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Classic Bike

Classic Bike April 2020

Classic Bike helps and inspires enthusiasts to get more from their passion for classic motorcycles. The magazine shares their fascination with motorcycling’s heroic past while also helping them buy, fix and improve the bikes in their shed. Our main areas of content are: - Inspirational and entertaining reads that celebrate the glory of motorcycling, from riding stories that put the reader in the seat of history’s greatest bikes to incredible racing tales - Restoration stories and instructional features that inspire and help people get their tools out and sort out their old bike - In-depth technical features from the most expert and authoritative writers in motorcycling If you share our passion about classic motorcycles from the last century, you'll enjoy reading Classic Bike.

United Kingdom
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12 Numeri

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3 minuti
it’s life – not just style!

A CHAP CONTACTED us to complain after the ‘Old Bikes, New Faces’ issue, saying Classic Bike was too ‘lifestyle’ and asked: ‘What are you going to do next, a fashion supplement?’ He also had a beef with Rick. Apparently he talks too much about vintage bikes in the workshop section. Difficult one, isn’t it? Some people would like the same content, month in, month out, others look for something a bit different. You can’t please all the people all the time. However, we are conscious of including ‘core’ bikes in each issue – and, as the chap pointed out, owners of British twins circa 1960s-70s make up the bulk of the readership. Thing is, though, we can’t constantly reinvent the Bonneville feature or the Commando feature. Well we could, but we don’t…

7 minuti
where australia rules

A NEW ERA IN the International Challenge began at this year’s Phillip Island Classic road racing festival. Packed with talent, a pumped-up Team USA came within 13 points of beating defending champions Australia. Adding to the event was the return of a totally new Team UK. It came with an equally new focus on bringing back ‘genuine period’ machinery and a mixture of well-known racers along with club competitors. ‘AS WELL AS THE INTERNATIONAL MATCH RACES, THERE’S A HUGE CROSS-SECTION OF CLASSIC RACING’ America’s Josh Hayes fought race-long battles with Aussie young guns Alex Phillis and Jed Metcher. Phillis and Hayes bagged two wins apiece, with Phillis the highest individual points scorer overall. Team UK also hope their efforts this year, on a variety of machinery dating from 1972, will encourage both…

4 minuti
technical knockout

WHILE TOURISTS FLOCK to the grand squares of Prague, enticed by the elegant landmarks of the city, it’s worth taking a 20-minute walk to the far side of the Vltava river to visit The National Technical Museum (NTM) which boasts a great collection of motorcycles. The NTM in a typically austere-looking former Eastern Bloc building, but inside it boasts a stunning collection of more than 70,000 exhibits, offering an overview of automobile, bicycle, aviation and shipping transportation. It also houses one of Europe’s most unique collections of motorcycles, reflecting how the country was once a major bike manufacturing nation. The forerunner of the Czechoslovakian industry was Laurin & Klement – a car, motorcycle and bicycle manufacturer founded in 1895. The company was acquired by Skoda in 1925 and rebranded as Skoda Auto,…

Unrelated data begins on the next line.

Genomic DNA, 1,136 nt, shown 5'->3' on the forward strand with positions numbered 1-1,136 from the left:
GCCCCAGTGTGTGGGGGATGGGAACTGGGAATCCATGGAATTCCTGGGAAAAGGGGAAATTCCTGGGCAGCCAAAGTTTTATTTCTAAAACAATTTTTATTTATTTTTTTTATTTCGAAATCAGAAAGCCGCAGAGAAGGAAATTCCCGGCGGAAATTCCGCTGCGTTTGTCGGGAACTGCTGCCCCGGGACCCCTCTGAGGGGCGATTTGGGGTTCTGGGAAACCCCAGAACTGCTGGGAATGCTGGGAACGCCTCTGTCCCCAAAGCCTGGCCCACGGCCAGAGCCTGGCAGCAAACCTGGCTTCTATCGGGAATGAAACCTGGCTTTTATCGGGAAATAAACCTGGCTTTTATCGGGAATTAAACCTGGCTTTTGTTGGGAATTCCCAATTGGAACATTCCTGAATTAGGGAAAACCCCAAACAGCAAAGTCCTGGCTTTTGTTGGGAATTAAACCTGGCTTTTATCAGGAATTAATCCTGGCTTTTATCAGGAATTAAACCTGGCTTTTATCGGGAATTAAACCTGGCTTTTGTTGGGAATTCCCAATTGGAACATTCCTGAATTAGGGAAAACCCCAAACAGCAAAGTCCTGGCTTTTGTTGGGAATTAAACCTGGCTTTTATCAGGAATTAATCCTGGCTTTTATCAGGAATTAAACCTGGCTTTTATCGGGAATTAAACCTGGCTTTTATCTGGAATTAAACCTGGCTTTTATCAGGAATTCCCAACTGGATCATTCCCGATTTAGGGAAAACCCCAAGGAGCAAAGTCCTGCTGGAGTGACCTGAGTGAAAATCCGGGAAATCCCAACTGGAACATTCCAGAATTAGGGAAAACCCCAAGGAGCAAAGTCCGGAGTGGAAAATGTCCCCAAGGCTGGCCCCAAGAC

6 minuti
new zeal for old bike

‘I WANTED TO DO SOMETHING THAT PEOPLE THOUGHT WAS CRAZY’ THE OLDER WE become, the more constraints we accept without question. We are given orders by older people when we are young, then become the order-givers to the young when we are older. But the orders we follow are sometimes subliminal, not verbal – they are just accepted protocol, like forming a queue. The rebels of the ’50s and ’60s have become the Middle Englanders of this decade. The rebel without a cause is now the target of cynical marketing. We become enveloped without thinking – trapped into a rigid framework of acceptability without questioning the boundaries of what we do and say. And yet young people are out there, crossing the world on Honda 125s and the like. So why not…

3 minuti
roundabout way to a triton

THIS IS ME on my Triton in around 1967. I’d passed my test about four months after my 16th birthday, having ridden bikes on private land since I was about 14, and went straight out and bought a secondhand 650cc Triumph T110. You could do that in those days! At some point after that, I managed to ride over a roundabout (I started wearing glasses after that) and bent the frame, along with inflicting a few more dents. The next six months or so were spent in our garden shed, listening to Radio Luxembourg whilst rebuilding the bike as a Triton and refurbishing the engine – using a gas poker to heat the crankcases so I could fit the main bearings in my mum’s kitchen. The front mudguard, as well as…

6 minuti
memories of percy tait

#1 FOLLOWING YOUR OBITUARY of the late Percy Tait in the January issue, I enclose some photos of Percy that your readers may not have seen. Above left is a photograph taken at the International 500-mile race at Castle Combe circuit on July 24, 1965 – I believe that Thruxton, which was the usual venue for the race, was being resurfaced at the time. The photo shows Percy refuelling the Triumph, with second rider Chris Conn on the bike, which was entered by Lawton and Wilson. Percy and Chris retired with a broken primary chain after covering 226 laps. The photo above on the right was taken at the race meeting that, in his Editor’s ‘Welcome’ to the January issue, Gary said he attended – the National ACU Championship race…